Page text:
How is Speech Therapy Different for CAS?

There are several types of disorders which cause a child to be difficult to understand, including childhood apraxia of speech, and the treatment for each one is different. One type is an articulation disorder where the child only has a few sounds they are unable to produce correctly (‘r’, ‘s’, and/or ‘z’). In therapy for an articulation disorder, children work on improving each single sound one at a time and generally start with producing the sound in isolation before they work on words with the sound in a specific place in the word (at the beginning of the word). As the child masters the sound at the beginning of words, treatment moves into producing the words in phrases and then sentences and finally in spontaneous speech.

Some children have multiple sounds in error that fall into patterns such as always omitting the final sound in a word or using a consistent substitution such as producing ‘t’ for ‘k’ and ‘d’ for ‘g’. These patterns of errors are called phonological processes and children use them to make words easier to say. A phonological processing disorder is considered to be a language disorder and the therapy approach teaches the child how the incorrect sound pattern changes the meaning of the word (“tan” instead of “can”) and works to produce the correct pattern in words.

Childhood Apraxia of Speech (CAS) is considered a “motor speech disorder”, which means that the child has difficulty planning and programming (in the brain) the quick movements that are needed to speak in a way that can be understood by others. There are many muscles of the face, head, and neck that must move at just the right time, and in the right direction, and with just the right amount of force, so that speech can be understood. This is where CAS therapy should focus. For CAS, sequences of movements from one sound to another within syllables that are needed for speech are worked on. This is why children with CAS need specially designed speech therapy to improve.

Children with CAS need speech therapy that is intensive and addresses all aspects of CAS, is based on the principles of motor learning, and should consider these key ideas:

  • In apraxia, the brain has trouble coordinating movement of the articulators (tongue, lips, jaw, palate, vocal cords, diaphragm). The brain must control the timing, speed, direction and tension of all these parts at the same time. For example, a child may struggle to sequence consonant and vowel sounds into a syllable. An older child may have a hard time putting words in the right order. The speech problem can be very complex and/or may change over time. A child’s speech sounds may not develop in the same order as other children’s speech sounds. They may have some sounds they cannot say or not say very many sounds at all. As they start saying more sounds and words, phonological processes may emerge as the child simplifies words because of the difficulty in sequencing the sounds together.
  • One of the main features of CAS are problems with prosody (the musicality and stress patterns of spoken language). Prosody is important because it adds meaning and emotion to what we say. Children with other speech disorders do not usually have difficulty with prosody. Children with CAS may improve speech intelligibility, but they sound different because their stress or intonation patterns are unusual. Speech may be slow and choppy or like a robot. Working on prosody is critical part of therapy for a child with CAS.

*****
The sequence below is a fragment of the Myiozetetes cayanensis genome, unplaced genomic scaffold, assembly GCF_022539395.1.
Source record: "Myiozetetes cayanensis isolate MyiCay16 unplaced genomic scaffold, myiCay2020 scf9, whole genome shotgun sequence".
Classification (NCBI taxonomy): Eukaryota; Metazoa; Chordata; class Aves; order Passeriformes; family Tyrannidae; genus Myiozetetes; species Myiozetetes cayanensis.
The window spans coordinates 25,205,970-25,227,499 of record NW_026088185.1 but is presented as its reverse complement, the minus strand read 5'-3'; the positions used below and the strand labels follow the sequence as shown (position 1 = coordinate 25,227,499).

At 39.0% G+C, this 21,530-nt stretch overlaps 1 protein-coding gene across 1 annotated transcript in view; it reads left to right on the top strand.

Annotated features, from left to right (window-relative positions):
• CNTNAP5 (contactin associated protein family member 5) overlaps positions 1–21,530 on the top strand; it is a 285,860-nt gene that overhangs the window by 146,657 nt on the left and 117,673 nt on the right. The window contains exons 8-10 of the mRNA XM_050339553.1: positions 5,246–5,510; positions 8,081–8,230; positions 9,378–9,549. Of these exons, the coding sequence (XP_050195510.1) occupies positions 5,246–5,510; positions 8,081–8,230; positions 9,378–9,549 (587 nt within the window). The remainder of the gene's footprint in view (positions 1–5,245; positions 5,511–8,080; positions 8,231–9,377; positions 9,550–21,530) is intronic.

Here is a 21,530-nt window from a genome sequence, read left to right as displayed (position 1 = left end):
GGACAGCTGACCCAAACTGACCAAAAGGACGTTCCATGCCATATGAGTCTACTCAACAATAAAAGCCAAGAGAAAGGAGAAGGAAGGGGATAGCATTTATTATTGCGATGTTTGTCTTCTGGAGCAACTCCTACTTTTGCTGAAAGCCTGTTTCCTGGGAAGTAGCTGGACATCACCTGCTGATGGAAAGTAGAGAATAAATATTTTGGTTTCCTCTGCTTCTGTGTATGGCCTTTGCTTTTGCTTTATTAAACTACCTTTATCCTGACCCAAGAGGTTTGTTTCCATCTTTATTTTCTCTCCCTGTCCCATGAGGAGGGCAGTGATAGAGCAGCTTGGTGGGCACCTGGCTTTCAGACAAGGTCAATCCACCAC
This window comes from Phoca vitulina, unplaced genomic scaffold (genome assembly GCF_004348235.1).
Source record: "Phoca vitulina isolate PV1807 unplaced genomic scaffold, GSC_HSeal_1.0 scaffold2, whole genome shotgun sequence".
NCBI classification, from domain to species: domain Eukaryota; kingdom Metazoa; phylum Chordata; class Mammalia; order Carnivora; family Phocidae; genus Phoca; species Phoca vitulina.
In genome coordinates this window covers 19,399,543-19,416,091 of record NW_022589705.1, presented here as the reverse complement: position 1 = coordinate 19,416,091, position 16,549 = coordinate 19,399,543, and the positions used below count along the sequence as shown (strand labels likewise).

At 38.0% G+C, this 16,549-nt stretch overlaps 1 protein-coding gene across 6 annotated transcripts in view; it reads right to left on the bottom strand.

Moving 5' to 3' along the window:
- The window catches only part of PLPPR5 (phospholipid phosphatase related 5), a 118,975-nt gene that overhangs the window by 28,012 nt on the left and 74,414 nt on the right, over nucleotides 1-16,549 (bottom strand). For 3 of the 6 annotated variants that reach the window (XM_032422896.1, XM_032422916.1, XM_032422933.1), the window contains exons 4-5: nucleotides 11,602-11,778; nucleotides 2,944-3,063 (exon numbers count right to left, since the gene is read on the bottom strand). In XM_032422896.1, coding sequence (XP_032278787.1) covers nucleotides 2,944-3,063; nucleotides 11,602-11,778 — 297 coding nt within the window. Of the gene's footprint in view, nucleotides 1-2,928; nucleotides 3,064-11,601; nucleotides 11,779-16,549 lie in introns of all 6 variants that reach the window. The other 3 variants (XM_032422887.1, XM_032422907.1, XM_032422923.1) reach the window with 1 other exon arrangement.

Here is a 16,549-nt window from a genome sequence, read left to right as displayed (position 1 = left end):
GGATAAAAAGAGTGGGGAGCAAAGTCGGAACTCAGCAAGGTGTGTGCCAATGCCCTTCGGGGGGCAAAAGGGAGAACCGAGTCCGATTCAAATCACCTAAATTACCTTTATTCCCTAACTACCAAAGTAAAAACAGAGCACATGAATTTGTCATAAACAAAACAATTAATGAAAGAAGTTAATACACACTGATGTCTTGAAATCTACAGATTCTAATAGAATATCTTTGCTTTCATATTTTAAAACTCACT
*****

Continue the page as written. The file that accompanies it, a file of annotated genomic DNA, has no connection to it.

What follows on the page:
• Other factors such as rules of grammar and pressure to talk may interfere with speech, too. Pressure is when a child wants to say more than he is able. Performance load is the amount of thinking the brain has to do to speak clearly. The words a child wants to say, the grammar required and the different speech sounds are all a part of the load. A child may not be able to repeat something they just said, especially if it is important. The child may seem to be inconsistent, resistant or even “stubborn”. However, if he could talk, he would. The therapist must consider the performance load of what the child is being asked to say in order build success.
  • About fifty percent of children with CAS have trouble with language development. Problems with language may occur when a child is very young or may not happen until they are older. Typically children have more difficulties with expressive language (using words) than with receptive language (understanding). Improving language skills such as vocabulary building and adding grammatical markers such as plurals, past tense and articles must be incorporated into therapy.
  • Many children with CAS also display literacy difficulties when they are learning to read. For this reason, pre-literacy skills are incorporated into therapy early on to help prepare the children for reading. Skills include:
    • Rhyming (do these words rhyme? “cat” and “hat”)
    • Letter-sound association (what does the letter ‘p’ say?)
    • Sound identification (what is the first sound in the word “hat”)
    • Sound blending (what word is this? “h” “a” “t” – “hat”)
    • Sound manipulation (say “cowboy”, now say “cowboy” without “cow”)


Therapy for children with CAS is very specialized and the speech therapist should have training in the above features in order to provide appropriate therapy. The therapy should incorporate the principles of motor learning and be frequent, intensive, and individual one on one sessions initially to help the child establish the motor plans needed for intelligible speech.

Karen Ruehle-Kumar, M.A., CCC-SLP and Stacey Mecham, MSLP, CCC-SLP
December 2021